Stu Sternberg's incredibly bad split city idea is finally dead, let the tax shakedown for a new Rays stadium begin

A new full-season stadium will likely cost upwards of a $1 billion, and that's a lot of cash to muster up in a short window.

Stu Sternberg's incredibly bad split city idea is finally dead, let the tax shakedown for a new Rays stadium begin
After three years of holding Tampa ransom with an unfeasible and near-universally hated plan to split seasons with Canada, Rays principal owner Stu Sternberg has finally received his proverbial dinger to the jock strap.

This afternoon, Major League Baseball officials rejected Sternberg's split city plan, a final deathblow to his awful idea of bilking millions of tax dollars from Tampa and Montreal to build two publicly-subsidized, half-used stadiums.

“Today's news is flat-out deflating,” said Sternberg, whose lease at Tropicana Field in St. Petersburg expires in 2027. "Major League Baseball's executive council has decided to end our Tampa Bay-Montreal sister-city plan."

Sternberg's comically shitty plan has been widely panned by everyone from fans, Tampa Mayor Jane Castor, St. Pete's last mayor Rick Kriseman, legendary sportscaster Dick Vitale,  the team's minority owners, and even Canadians. However, the plan did garner support from sources like the Tampa Bay Times editorial board (whose former investor owns the property near the new proposed stadium) and a handful of local rich guys, who also directly benefit from a new stadium.

For now, Sternberg says his goal is to keep the team in the region, despite shitting on the very same region for the past decade and a half.  "Our goal is – and always has been– for the Rays to thrive here in Tampa Bay, today in  future generations," said a statement from the team. This, of course,  is actually the complete opposite of what Sternberg has said to the public. As pointed out by  the Shadow of Stadium Twitter account, Sternberg has previously said he'd "vaporize" the team if he didn't get a stadium, that there's "five other markets" he could sell the team to,  and that he'll sell the team to someone who will move them out of Tampa Bay.
This is all to say it was never about land our attendance for Sternberg. It's about tax breaks. Sternberg, who has a reported net worth of $800 million,  is now seemingly stuck in Tampa Bay, but that doesn't mean he won't threaten to leave to get what he wants.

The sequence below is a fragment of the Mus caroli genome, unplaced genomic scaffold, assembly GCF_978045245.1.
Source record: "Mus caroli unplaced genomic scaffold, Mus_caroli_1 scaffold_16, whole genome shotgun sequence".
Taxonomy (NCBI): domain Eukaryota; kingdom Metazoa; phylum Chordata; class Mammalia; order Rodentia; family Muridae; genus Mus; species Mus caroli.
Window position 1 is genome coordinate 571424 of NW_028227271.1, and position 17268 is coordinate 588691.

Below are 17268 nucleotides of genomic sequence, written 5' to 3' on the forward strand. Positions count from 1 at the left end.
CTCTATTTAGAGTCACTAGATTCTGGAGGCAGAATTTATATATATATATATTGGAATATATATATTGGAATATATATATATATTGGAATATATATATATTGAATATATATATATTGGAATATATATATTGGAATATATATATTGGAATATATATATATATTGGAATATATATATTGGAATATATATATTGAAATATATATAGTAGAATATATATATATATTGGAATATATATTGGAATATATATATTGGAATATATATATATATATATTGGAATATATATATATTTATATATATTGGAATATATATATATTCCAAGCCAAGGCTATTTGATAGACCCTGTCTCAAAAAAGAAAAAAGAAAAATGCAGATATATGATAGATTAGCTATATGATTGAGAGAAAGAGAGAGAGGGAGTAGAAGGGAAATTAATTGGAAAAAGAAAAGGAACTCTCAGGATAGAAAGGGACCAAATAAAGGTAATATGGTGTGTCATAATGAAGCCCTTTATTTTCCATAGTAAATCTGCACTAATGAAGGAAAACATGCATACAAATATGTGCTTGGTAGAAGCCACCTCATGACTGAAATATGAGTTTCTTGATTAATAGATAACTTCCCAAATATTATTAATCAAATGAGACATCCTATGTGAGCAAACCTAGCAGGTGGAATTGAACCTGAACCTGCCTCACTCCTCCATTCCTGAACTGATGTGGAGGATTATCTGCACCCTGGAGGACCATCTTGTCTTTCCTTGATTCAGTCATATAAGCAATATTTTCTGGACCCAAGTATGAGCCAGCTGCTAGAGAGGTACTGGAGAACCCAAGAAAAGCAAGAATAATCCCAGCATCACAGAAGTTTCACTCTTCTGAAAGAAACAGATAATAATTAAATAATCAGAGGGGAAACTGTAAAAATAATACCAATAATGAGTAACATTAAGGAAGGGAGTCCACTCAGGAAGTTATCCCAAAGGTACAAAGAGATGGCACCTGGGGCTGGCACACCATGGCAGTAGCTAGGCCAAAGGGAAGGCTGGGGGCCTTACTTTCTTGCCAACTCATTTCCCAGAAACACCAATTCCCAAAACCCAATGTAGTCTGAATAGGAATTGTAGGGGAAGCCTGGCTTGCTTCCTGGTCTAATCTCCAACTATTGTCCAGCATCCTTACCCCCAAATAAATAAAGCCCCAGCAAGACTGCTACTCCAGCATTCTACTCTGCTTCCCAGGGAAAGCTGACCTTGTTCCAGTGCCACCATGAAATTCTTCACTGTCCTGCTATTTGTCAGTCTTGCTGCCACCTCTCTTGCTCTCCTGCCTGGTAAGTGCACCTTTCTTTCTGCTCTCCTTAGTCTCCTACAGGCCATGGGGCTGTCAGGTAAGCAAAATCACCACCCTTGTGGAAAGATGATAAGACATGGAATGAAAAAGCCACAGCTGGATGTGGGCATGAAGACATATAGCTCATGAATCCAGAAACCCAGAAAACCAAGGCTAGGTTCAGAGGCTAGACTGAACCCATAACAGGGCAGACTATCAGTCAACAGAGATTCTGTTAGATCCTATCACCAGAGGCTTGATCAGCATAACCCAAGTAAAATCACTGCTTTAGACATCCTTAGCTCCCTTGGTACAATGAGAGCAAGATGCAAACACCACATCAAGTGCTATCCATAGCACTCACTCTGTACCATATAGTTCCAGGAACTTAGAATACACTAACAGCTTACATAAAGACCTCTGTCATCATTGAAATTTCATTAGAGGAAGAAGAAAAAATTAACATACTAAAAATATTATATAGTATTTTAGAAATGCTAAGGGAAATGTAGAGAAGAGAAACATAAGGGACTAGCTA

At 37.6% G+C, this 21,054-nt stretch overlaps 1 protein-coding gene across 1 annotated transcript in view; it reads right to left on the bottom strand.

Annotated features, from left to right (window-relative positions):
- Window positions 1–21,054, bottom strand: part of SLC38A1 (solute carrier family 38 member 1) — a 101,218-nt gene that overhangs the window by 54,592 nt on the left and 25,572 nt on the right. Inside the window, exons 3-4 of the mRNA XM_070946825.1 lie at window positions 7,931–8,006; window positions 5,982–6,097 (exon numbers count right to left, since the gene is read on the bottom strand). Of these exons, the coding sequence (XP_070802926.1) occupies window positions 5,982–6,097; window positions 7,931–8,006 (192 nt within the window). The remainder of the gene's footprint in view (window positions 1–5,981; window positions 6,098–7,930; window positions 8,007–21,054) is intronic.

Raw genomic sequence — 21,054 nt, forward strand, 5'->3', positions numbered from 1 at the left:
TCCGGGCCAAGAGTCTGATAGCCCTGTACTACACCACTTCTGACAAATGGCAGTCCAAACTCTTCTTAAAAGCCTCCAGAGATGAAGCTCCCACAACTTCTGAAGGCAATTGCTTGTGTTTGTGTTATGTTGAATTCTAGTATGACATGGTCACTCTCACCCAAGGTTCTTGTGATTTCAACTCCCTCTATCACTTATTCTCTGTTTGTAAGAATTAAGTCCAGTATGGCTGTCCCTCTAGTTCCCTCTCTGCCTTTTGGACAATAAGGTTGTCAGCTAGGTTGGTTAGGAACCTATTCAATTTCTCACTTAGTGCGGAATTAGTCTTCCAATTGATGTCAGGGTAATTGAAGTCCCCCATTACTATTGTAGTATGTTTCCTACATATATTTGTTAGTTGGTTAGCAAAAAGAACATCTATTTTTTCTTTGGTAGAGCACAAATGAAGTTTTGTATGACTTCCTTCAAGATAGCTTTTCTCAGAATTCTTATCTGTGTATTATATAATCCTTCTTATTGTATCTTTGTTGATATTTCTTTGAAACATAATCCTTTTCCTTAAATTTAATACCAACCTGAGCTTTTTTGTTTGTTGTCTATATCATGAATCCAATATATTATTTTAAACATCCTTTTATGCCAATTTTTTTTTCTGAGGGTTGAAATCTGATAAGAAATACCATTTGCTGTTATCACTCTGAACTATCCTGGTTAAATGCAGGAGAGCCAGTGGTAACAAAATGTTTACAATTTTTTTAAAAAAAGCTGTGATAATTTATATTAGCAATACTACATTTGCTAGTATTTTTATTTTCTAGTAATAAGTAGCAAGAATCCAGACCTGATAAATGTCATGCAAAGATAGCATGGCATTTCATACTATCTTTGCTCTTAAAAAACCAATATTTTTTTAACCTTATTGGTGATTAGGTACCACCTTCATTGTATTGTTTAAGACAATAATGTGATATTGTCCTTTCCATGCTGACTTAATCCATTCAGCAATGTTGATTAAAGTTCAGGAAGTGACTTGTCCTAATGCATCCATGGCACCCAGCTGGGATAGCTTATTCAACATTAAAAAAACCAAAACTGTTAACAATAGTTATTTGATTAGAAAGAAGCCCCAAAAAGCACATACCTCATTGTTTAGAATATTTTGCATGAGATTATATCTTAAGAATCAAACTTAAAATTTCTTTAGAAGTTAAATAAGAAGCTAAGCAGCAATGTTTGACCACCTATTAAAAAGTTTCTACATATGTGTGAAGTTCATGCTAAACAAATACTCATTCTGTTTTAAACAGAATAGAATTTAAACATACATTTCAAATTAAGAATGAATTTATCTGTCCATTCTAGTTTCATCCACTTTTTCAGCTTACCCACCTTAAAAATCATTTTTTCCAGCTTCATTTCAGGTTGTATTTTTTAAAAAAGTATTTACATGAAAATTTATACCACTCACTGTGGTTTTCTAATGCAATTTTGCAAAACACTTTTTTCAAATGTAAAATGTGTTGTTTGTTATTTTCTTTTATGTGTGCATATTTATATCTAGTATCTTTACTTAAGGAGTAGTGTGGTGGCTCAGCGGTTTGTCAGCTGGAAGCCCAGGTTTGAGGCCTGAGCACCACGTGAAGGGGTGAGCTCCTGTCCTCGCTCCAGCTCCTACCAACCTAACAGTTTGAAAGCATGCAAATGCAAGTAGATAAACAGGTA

And, rather than just paying for his own stadium, he will likely now go all-in on getting that sweet sweet tax break, and it's also safe to say that the Times Editorial Board and these same Tampa rich guys will help him do it.

And why not? So far Mayor Castor has stated that she wants the team to stay. "All along our goal has been to keep the Rays in Tampa Bay. We had been working on both sister city and full season proposals, and now we can focus all of our energy on a full season, said Castor in a statement. "I am optimistic the Rays will call Tampa Bay home for many years to come."

St. Pete Mayor Ken Welch echoed this sentiment, and added that he hopes the Rays work with St. Pete and consider his "planned evolution of the Tropicana Field master development proposals."
It's important to note, that no exact dollar amount was publicly announced for Tampa's proposed "boutique" stadium, but a poll sent out by Mayor Jane Castor's reelection campaign asked residents if they were cool with spending $350 million for the idea, with Sternberg reportedly paying another $350 million.

But this is pretty much irrelevant at this point since a new full-season stadium would require a roof, and would likely cost upwards of a $1 billion, and that's a lot of cash to muster up in a short window.

According to the Tampa Bay Times, Sternberg would have to finalize plans for a new stadium by next year in order to be ready for the 2028 season opener, which seems highly unlikely at the moment.

“It’s no secret that as of now we don’t know where we’re playing on opening day of 2028. We don’t have a plan. There wasn’t a Plan B,” said team president Brian Auld to the publication. “We certainly need to hurry up with this, and I believe we’ve got a lot of great partners in this community that want to see us be successful. We look forward to engaging in conversations with them in the very near future.”

In other words, let the public shakedown commence! 

About The Author

Colin Wolf

Colin Wolf has been working with weekly newspapers since 2007 and has been the Digital Editor for Creative Loafing Tampa since 2019. He is also the Director of Digital Content Strategy for CL's parent company, Chava Communications.
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